Plotting the Way Forward

Last Sunday the Damas de Blanco — dressed in white with coral gladioli in their hands — resumed their customary walk after Mass at the Church of Santa Rita. Freedom again rang along the stately Fifth Avenue in Miramar, a Havana suburb.

For three weeks, government mobs had prevented the ladies from walking in honor of their husbands, sons and brothers imprisoned for their beliefs since the Black Spring of 2003. The ladies had walked every day for a week to mark its seventh anniversary. The regime fumed and told them to apply for a permit; the ladies refused.

Jaime Ortega Alamino, Cuba’s cardinal, mediated the crisis and, for once, the government responded. Images of security agents dragging the women into buses after seven hours of insults didn’t do official Cuba any favors.

After celebrating Mass at Santa Rita, Ortega addressed the international media. “High-ranking officials offered their guarantees that repression would not be used against the women,” Ortega said.

The respite, however, is only through May when the government will review the situation. The cardinal might have to make it a habit to officiate Mass in Miramar every Sunday.

A small victory

Still, in the words of leading lady Laura Pollán whose husband is serving a 20-year sentence, it was a small victory. “Love won,” she added. “If they don’t want us to walk anymore, they should set our loved ones free.”

Things haven’t been going well for the regime lately. Orlando Zapata Tamayo’s death opened the floodgates. The European Parliament, the Mexican government and Senate, Sebastián Piñera, Chile’s president, and the opposition Socialist Party, the United States, France, the Brazilian Senate, Amnesty International, the Inter-American Commission on Human Rights — the list goes on — asked Cuba to be respectful of life.

The regime was taken by surprise. Should Guillermo Fariñas — the dissident who launched a hunger strike more than two months ago to protest Zapata’s death and demand the release of 26 political prisoners in frail health — pass away, the ensuing uproar would be deafening.

The Catholic Church, his fellow dissidents and his supporters in Miami are all asking him to desist. Cuba’s senior leaders better pray that Fariñas listen.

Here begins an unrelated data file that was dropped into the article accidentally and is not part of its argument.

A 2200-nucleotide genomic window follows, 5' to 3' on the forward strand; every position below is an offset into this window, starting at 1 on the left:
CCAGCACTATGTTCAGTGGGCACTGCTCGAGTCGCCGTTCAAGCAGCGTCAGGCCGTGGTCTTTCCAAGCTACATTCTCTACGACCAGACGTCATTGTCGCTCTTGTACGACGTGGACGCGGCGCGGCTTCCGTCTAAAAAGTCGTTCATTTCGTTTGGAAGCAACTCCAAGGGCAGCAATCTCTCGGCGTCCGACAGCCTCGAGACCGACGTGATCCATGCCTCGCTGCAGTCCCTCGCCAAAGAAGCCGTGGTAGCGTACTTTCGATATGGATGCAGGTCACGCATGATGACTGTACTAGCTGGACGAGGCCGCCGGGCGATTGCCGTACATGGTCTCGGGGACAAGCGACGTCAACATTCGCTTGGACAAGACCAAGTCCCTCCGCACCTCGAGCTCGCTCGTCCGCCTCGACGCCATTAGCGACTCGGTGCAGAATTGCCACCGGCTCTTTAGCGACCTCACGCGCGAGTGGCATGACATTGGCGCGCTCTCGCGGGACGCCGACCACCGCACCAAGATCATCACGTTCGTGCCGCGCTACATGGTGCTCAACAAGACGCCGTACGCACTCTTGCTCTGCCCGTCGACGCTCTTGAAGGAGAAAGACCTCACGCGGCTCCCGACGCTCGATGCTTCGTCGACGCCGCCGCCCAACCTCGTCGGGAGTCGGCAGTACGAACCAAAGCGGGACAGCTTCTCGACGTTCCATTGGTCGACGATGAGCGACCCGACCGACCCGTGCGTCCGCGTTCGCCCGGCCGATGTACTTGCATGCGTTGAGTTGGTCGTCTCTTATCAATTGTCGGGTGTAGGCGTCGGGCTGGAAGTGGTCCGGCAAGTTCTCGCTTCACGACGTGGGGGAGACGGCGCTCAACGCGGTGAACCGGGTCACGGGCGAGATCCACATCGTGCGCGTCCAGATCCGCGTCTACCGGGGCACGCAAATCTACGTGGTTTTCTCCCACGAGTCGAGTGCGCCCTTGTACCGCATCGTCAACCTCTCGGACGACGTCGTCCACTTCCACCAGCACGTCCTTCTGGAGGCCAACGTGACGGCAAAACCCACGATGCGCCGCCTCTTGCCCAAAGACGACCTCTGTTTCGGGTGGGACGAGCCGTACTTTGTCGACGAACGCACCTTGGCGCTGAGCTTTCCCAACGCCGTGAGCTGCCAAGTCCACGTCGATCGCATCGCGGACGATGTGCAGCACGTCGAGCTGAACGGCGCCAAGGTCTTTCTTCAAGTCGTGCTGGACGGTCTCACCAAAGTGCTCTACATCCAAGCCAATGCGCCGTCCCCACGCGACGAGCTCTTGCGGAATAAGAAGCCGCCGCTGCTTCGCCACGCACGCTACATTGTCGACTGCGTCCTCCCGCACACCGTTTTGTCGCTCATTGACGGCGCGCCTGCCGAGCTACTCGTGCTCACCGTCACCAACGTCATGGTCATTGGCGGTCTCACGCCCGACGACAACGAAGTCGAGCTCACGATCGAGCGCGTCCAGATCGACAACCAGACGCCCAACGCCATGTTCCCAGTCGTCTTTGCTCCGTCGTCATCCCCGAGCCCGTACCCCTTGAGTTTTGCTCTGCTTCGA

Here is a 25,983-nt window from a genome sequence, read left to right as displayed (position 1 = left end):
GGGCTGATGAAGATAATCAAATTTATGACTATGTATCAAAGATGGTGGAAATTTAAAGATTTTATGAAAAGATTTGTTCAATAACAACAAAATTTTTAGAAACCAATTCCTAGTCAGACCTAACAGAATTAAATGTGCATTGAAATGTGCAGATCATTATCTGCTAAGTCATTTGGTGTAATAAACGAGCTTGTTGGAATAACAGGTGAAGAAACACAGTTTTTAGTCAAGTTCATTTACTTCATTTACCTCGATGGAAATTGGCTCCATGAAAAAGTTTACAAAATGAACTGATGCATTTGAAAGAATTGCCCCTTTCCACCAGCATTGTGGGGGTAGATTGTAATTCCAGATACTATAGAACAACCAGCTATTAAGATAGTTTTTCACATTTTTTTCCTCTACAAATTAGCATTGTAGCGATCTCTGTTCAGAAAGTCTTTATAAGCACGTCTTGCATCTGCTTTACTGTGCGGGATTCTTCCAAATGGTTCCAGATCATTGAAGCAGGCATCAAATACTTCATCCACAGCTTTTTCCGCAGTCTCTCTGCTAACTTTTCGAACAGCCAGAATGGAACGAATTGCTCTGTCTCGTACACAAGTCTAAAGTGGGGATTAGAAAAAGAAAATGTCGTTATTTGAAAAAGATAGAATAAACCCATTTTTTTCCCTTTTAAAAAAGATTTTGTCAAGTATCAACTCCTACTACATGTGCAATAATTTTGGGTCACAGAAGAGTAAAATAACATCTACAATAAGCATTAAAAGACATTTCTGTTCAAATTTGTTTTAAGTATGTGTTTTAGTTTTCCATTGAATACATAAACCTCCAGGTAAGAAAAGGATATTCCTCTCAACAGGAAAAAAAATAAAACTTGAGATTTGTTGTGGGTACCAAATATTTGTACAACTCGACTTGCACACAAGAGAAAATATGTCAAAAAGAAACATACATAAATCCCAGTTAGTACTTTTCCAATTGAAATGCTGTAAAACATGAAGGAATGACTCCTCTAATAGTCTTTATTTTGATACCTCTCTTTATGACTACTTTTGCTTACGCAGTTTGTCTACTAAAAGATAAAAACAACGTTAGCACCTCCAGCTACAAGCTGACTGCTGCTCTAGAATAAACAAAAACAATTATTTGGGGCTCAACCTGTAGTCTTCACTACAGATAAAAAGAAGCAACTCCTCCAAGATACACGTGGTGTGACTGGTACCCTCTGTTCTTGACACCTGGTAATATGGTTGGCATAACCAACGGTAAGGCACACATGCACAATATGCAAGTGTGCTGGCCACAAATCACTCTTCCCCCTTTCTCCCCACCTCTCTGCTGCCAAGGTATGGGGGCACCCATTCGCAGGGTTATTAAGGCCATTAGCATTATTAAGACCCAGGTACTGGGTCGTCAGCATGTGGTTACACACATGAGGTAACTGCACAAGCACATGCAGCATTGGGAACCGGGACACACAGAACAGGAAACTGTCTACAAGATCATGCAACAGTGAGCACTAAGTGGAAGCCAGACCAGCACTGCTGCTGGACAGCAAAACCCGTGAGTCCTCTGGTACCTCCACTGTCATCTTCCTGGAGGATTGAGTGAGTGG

The cardinal’s successful mediation offers a sliver of light. In accepting a compromise regarding the Ladies in White, the government extended a rare hand of moderation –“a good gesture,” “a novel step,” said Ortega — for which it deserves recognition. Many, perhaps most officials in the second and third tiers surely breathed long sighs of relief. There could be a second round.

What’s the best option?

Might the 26 political prisoners in frail health ask Fariñas to end his hunger strike? That’s what some in Havana and Miami are proposing. The government could invite the Red Cross to visit these prisoners and submit a report on their health.

Or it could ask the cardinal to put together a panel of Catholic physicians to examine them, an even better option. These ailing prisoners must be freed and an intervening professional opinion may be just what Cuba’s senior leaders need.

In the end, the government should rethink its policy towards the Damas de Blanco and all other groups in Cuba whose demands fall outside official bounds. All are there for the long haul. Moreover, citizens within the broad fold — singers Pablo Milanés, Silvio Rodríguez and Carlos Varela come to mind — are raising their voices to denounce injustice.

“We are thankful for the Church’s intervention because we were stubborn — the government and we — we (the Damas de Blanco) admit it,” said Loida Valdés. That’s the crux of the matter. When tensions rise, the parties concerned often can’t or won’t yield. Speaking softly and discreetly is an art that may bring results in these situations.

“In the Catholic Church, the Cuban state has neither an ally nor an enemy,” said Palabra Nueva, the Havana archdiocese’s magazine. To get where we want to go, Cubans of all political leanings — no matter where we live — need many more mediators from within our ranks. That’s the way forward.

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